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News Release -1 December 1999

Biopiracy Project in Chiapas, Mexico
Denounced by Mayan Indigenous Groups

University of Georgia Refuses to Halt Project

Eleven indigenous peoples' organizations are demanding that a US$2.5
million, US-government funded bioprospecting program suspend its activities
in Chiapas, Mexico. Despite the protest by local Mayan organizations, the
University of Georgia (US) says it will not halt the five-year project,
which aims to collect and evaluate thousands of plants and microorganisms
used in traditional medicine by Mayan communities.

Collectively known as the Council of Indigenous Traditional Midwives and
Healers of Chiapas (Consejo Estatal de Parteras y Médicos Indígenas
Tradicionales de Chiapas), the eleven Mayan organizations are denouncing
the bioprospecting project, and they are asking other indigenous people in
Chiapas to refuse to cooperate with the researchers. The project is led by
the University of Georgia, in cooperation with a Mexican university
research center, El Colegio de la Frontera Sur (ECOSUR), and Molecular
Nature Ltd., a biotechnology company based in Wales, U.K.

What is the Chiapas ICBG Project?
The five-year project "Drug Discovery and Biodiversity Among the Maya of
Mexico," now in its second year of operation, will receive a total grant of
US$2.5 millions dollars from the US government's International Cooperative
Biodiversity Groups (ICBG). The ICBG is a consortium of US federal
agencies, including the National Institutes of Health (NIH), the National
Science Foundation (NSF) and the US Department of Agriculture (USDA) that
awards grants to public and commercial research institutions that conduct
bioprospecting/biopiracy programs in the South. The ICBG's self-stated goal
is to promote drug discovery from natural sources, biodiversity
conservation and sustainable economic growth in developing countries. For
additional information, go to:

Using indigenous knowledge to guide its research, the Chiapas ICBG project
aims to discover, isolate and evaluate pharmacologically important
compounds from the plant species and microorganisms employed in traditional
Mayan medicine. The tropical mountains of Chiapas contain one of the
richest repositories of plant and animal biodiversity in the world. Over
the centuries, the Maya have developed a rich medical knowledge. An
estimated 6000 plant species thrive in the area, thousands of them used by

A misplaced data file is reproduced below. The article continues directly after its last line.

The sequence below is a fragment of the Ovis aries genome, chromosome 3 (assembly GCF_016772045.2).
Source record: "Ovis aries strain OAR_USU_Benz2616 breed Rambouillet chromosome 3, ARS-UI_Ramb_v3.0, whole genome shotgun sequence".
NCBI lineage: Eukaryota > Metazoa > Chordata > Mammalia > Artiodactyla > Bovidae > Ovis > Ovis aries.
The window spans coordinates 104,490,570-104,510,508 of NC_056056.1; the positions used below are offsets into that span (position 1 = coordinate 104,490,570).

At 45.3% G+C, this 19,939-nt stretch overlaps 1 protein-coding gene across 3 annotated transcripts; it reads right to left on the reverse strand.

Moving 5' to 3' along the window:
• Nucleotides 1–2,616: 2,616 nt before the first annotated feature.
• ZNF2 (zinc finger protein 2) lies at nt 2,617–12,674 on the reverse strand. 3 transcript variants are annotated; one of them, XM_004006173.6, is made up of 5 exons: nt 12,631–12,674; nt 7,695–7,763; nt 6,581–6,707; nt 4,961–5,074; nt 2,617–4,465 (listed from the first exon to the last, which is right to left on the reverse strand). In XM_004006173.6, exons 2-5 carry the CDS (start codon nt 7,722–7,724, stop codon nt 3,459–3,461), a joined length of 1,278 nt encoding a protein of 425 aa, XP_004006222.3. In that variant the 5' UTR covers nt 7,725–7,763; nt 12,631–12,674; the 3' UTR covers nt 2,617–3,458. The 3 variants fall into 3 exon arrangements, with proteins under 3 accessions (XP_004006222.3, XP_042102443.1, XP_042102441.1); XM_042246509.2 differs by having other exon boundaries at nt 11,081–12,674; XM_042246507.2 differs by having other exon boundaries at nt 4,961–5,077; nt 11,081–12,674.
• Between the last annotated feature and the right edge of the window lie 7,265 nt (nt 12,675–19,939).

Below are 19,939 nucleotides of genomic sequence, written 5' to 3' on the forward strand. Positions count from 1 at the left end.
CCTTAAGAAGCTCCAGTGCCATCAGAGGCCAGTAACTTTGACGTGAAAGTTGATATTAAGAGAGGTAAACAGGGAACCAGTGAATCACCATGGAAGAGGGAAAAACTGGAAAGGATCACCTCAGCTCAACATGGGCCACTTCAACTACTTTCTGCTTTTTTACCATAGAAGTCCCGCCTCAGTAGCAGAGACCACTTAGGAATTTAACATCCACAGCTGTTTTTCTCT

the Maya to treat illness. All promising biological samples will be
screened for their activity against cancer, diseases associated with
HIV-AIDS, central nervous system disorders, cardiovascular disease, and
gastrointestinal, respiratory/pulmonary, skin disorders and for
contraception. The Project will also conduct a comprehensive botanical
survey of the Central Chiapas Highlands, and it will promote sustainable
harvest and production of selected species that show high potential for
economic development. The project estimates that it will ultimately
identify approximately 2000 unique compounds that will be chemically
profiled by Molecular Nature, Ltd. the project's commercial partner based
in the UK. A duplicate set of plants collected by the ICBG program in
Chiapas will be deposited at the University of Georgia's Herbarium in
Athens, Georgia.

Local Opposition
The bioprospecting program has outraged some indigenous peoples'
organizations in Chiapas who claim that their indigenous knowledge and
resources are being stolen.  In a written declaration distributed in
Chiapas, the Council stated: "We, as traditional indigenous healers have
organized for the past 15 years to assert and improve our customary medical
practices... We have appealed to national and state authorities to suspend
this project. Now we are appealing to all indigenous peoples to refuse to
allow the researchers of ECOSUR to remove plants and information from our

According to Sebastian Luna, an indigenous Tzeltal spokesperson from the
Council, "the project is a robbery of traditional indigenous knowledge and
resources, with the sole purpose of producing pharmaceuticals that will not
benefit the communities that have managed and nurtured these resources for
thousands of years."

"Furthermore," continues Luna, "the project explicitly proposes to patent
and privatize resources and knowledge that have always been collectively
owned... Besides being totally contradictory to our culture and traditions,
the project creates conflict within our communities as some individuals,
pressured by the grave economic situation, collaborate with the researchers
for a few pesos or tools."

"The project, led by anthropologist Brent Berlin of the University of
Georgia, is plundering our knowledge and taking plant samples from the
communities in Chiapas, returning almost nothing in exchange," adds Luna.
Professor Berlin, who is a past president and member of the International
Society of Ethnobiology (ISE), will host the ISE's Congress in October,
2000 in Georgia on the topic of benefit sharing with indigenous
communities. "We believe he is openly violating the Society's Code of
Ethics," concludes Luna.  That Code, in its "Principle of Prior Informed
Consent and Veto" states:

 "the prior informed consent of all peoples and their communities must be
obtained before any research is undertaken. Indigenous peoples, traditional
societies and local communities have the right to veto any programme,
project, or study that affects them. Providing prior informed consent
presumes that all potentially affected communities will be provided
complete information regarding the purpose and nature of the research
activities and the probable results, including all reasonably foreseeable
benefits and risks of harm (be they tangible or intangible) to the affected
communities." (emphasis added) The full text is available at:

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